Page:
3. Additionally, keeping the sentences short helps you manage the run length of the translated sentences to a large degree. This also reduces your effort on formatting.

Best Practice 2: Provisioning for Effort on Formatting

Given the differences in sentence length across languages, you need to maintain the formatting of sentences across the course.

Tips

  1. Do plan for extra effort on this formatting exercise.
  2. It is a good practice to have a linguistic review done at this stage to ensure that during formatting you break sentences at an appropriate and logical point.

Best Practice 3: Addressing Specific Aspects for Certain Languages

For languages like Arabic that read from right to left, you need to plan for the related aspects that are specific to this format.

Tips

  1. Along with the master course design, also create the localized version design (including the banner, footer, menu and so on). This validation will help you identify any changes that may be necessary in the master to handle the localized version.
  2. During this exercise, do validate the placement of instructions and prompt texts and ensure that they map as effectively in the localized version.

Best Practice 4: Using the Right Imagery and Icons

Even though you are addressing the employees of the same organization in different countries, it is important to use the images and icons that are truly global. Otherwise, the learners will miss what they convey or get an altogether different meaning (not what you had planned).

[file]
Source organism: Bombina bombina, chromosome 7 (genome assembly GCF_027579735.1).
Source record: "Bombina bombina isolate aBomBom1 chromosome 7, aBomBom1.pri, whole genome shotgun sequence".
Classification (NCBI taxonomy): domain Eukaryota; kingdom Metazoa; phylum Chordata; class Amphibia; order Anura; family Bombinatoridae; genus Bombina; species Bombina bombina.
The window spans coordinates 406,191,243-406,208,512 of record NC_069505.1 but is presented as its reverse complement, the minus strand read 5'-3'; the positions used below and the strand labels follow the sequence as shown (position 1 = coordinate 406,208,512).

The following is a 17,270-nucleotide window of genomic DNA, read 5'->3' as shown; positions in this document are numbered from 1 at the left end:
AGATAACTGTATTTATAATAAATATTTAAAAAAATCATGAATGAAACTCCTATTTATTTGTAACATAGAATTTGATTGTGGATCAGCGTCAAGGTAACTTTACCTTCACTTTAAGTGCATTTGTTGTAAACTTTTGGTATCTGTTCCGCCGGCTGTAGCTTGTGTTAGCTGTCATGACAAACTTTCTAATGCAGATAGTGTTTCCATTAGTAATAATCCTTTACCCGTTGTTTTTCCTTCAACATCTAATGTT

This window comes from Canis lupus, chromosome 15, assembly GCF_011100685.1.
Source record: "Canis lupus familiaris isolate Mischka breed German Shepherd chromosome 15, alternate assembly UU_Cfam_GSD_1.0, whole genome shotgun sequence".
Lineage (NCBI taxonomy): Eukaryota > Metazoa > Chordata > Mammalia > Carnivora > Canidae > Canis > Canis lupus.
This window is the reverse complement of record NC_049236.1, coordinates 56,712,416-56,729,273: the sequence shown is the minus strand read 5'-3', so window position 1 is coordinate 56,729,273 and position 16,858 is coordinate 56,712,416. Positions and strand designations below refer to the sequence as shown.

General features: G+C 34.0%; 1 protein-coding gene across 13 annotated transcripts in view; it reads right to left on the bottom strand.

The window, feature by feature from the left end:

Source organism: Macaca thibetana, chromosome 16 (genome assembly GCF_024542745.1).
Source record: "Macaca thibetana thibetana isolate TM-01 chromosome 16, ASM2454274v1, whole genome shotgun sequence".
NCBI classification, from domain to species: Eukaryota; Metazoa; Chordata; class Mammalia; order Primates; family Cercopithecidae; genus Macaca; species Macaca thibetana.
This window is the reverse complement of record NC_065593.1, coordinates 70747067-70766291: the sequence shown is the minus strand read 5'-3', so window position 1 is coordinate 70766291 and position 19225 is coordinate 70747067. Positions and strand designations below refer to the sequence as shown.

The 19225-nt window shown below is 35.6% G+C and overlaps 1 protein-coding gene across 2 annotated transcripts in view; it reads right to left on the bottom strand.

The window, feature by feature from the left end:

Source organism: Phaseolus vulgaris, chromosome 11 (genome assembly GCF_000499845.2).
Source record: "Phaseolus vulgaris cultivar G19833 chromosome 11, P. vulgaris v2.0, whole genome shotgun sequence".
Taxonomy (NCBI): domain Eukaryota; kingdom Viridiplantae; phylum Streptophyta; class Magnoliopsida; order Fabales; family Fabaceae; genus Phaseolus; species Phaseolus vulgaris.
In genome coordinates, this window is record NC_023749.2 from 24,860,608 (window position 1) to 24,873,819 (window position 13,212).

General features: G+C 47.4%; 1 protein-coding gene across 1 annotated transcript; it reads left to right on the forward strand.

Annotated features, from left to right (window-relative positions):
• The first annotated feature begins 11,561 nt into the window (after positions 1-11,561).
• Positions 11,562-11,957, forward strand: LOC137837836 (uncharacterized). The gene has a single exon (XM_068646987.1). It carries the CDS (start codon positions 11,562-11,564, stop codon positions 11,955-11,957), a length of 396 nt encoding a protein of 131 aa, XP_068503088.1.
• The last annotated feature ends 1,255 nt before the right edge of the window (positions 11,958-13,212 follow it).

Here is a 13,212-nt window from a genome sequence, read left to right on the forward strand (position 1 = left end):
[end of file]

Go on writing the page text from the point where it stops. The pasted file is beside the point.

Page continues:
Tips

  1. During the development of the master eLearning course, identify these aspects (images and icons) and ensure that they are either truly global or maintain a tracker that you can use to identify equivalent instances in respective languages.
  2. At the beginning, do identify any acronyms or any specific terms that would not be translated into the respective languages. Maintain this list for an easy validation.

Best Practice 5: Maintaining Cultural Appropriateness

This is a highly significant aspect of localization that needs an expert’s validation.

Tips

  1. Besides seeking an expert’s advice, you can also do a focus group testing to ensure your localized eLearning courses are culturally appropriate.
  2. Similar to the other best practices, this too should be planned upfront.

Best Practice 6: Selecting Authoring Tools That Are Localization-Friendly

Today, you have a choice of several authoring tools that ease off the process of localization of eLearning courses. With a single click, you can export your content in various formats (Word document, XLIFF, and Text file), localize them, and place them back into your eLearning courses with minimal effort.

We at EI Design use the following authoring tools:

  • Adobe Captivate
  • Trivantis Lectora
  • Articulate Storyline
  • Articulate Rise
  • CrossKnowledge Mohive
  • dominKnow Claro
  • iSpring

Summary

I hope this blog provides practical pointers that you can use to successfully localize your eLearning courses.

Need More?